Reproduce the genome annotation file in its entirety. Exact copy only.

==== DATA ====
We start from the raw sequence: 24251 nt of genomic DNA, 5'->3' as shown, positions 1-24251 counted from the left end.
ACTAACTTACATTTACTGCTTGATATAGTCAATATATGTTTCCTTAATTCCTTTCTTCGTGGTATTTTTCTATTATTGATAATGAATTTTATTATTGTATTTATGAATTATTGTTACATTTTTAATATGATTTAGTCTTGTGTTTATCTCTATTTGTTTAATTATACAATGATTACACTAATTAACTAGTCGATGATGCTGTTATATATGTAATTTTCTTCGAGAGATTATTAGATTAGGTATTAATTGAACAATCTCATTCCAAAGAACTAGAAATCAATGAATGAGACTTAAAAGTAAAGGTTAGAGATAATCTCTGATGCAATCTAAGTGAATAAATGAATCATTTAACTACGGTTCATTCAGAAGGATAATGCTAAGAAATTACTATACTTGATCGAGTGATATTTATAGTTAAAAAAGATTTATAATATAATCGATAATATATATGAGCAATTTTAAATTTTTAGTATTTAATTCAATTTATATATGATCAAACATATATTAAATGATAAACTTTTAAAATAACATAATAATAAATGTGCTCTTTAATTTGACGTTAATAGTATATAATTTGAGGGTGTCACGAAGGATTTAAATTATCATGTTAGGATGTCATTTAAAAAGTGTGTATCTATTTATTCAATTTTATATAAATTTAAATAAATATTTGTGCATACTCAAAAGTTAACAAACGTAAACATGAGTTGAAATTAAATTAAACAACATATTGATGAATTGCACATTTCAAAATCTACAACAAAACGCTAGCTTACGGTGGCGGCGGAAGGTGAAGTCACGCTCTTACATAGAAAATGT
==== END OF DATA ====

We start from the raw sequence: 24251 nt of genomic DNA, 5'->3' as shown, positions 1-24251 counted from the left end.
ACTAACTTACATTTACTGCTTGATATAGTCAATATATGTTTCCTTAATTCCTTTCTTCGTGGTATTTTTCTATTATTGATAATGAATTTTATTATTGTATTTATGAATTATTGTTACATTTTTAATATGATTTAGTCTTGTGTTTATCTCTATTTGTTTAATTATACAATGATTACACTAATTAACTAGTCGATGATGCTGTTATATATGTAATTTTCTTCGAGAGATTATTAGATTAGGTATTAATTGAACAATCTCATTCCAAAGAACTAGAAATCAATGAATGAGACTTAAAAGTAAAGGTTAGAGATAATCTCTGATGCAATCTAAGTGAATAAATGAATCATTTAACTACGGTTCATTCAGAAGGATAATGCTAAGAAATTACTATACTTGATCGAGTGATATTTATAGTTAAAAAAGATTTATAATATAATCGATAATATATATGAGCAATTTTAAATTTTTAGTATTTAATTCAATTTATATATGATCAAACATATATTAAATGATAAACTTTTAAAATAACATAATAATAAATGTGCTCTTTAATTTGACGTTAATAGTATATAATTTGAGGGTGTCACGAAGGATTTAAATTATCATGTTAGGATGTCATTTAAAAAGTGTGTATCTATTTATTCAATTTTATATAAATTTAAATAAATATTTGTGCATACTCAAAAGTTAACAAACGTAAACATGAGTTGAAATTAAATTAAACAACATATTGATGAATTGCACATTTCAAAATCTACAACAAAACGCTAGCTTACGGTGGCGGCGGAAGGTGAAGTCACGCTCTTACATAGAAAATGT